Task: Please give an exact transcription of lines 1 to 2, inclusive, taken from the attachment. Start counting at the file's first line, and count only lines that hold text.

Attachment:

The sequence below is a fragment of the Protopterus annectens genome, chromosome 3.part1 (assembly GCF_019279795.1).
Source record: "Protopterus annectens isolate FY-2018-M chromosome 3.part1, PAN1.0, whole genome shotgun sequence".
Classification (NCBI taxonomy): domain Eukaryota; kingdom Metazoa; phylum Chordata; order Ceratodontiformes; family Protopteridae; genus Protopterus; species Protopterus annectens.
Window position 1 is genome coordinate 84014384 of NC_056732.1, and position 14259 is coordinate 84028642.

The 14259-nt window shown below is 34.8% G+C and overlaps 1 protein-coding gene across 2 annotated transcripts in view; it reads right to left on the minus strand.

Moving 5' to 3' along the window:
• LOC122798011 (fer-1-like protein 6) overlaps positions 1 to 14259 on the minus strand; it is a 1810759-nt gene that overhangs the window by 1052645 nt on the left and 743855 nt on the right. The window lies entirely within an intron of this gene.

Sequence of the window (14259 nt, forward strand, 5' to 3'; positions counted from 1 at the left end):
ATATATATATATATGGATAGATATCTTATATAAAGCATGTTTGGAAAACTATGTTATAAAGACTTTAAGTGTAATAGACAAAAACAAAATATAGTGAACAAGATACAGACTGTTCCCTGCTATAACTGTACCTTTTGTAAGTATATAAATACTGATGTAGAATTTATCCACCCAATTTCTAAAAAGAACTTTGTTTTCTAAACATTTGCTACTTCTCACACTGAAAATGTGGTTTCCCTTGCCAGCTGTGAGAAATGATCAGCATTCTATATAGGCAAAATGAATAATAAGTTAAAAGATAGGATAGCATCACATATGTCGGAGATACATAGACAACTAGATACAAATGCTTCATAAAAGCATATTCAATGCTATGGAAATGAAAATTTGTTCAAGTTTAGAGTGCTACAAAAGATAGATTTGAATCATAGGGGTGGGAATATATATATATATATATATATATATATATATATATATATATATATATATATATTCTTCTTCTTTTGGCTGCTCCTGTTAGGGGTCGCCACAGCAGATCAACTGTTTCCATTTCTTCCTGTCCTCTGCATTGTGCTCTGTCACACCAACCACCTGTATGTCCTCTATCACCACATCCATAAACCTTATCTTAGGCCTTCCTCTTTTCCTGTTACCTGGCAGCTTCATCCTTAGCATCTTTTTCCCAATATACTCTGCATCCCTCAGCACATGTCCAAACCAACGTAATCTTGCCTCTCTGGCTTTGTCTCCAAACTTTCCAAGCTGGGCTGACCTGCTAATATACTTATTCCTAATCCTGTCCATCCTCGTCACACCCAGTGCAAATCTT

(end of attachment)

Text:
The sequence below is a fragment of the Protopterus annectens genome, chromosome 3.part1 (assembly GCF_019279795.1).
Source record: "Protopterus annectens isolate FY-2018-M chromosome 3.part1, PAN1.0, whole genome shotgun sequence".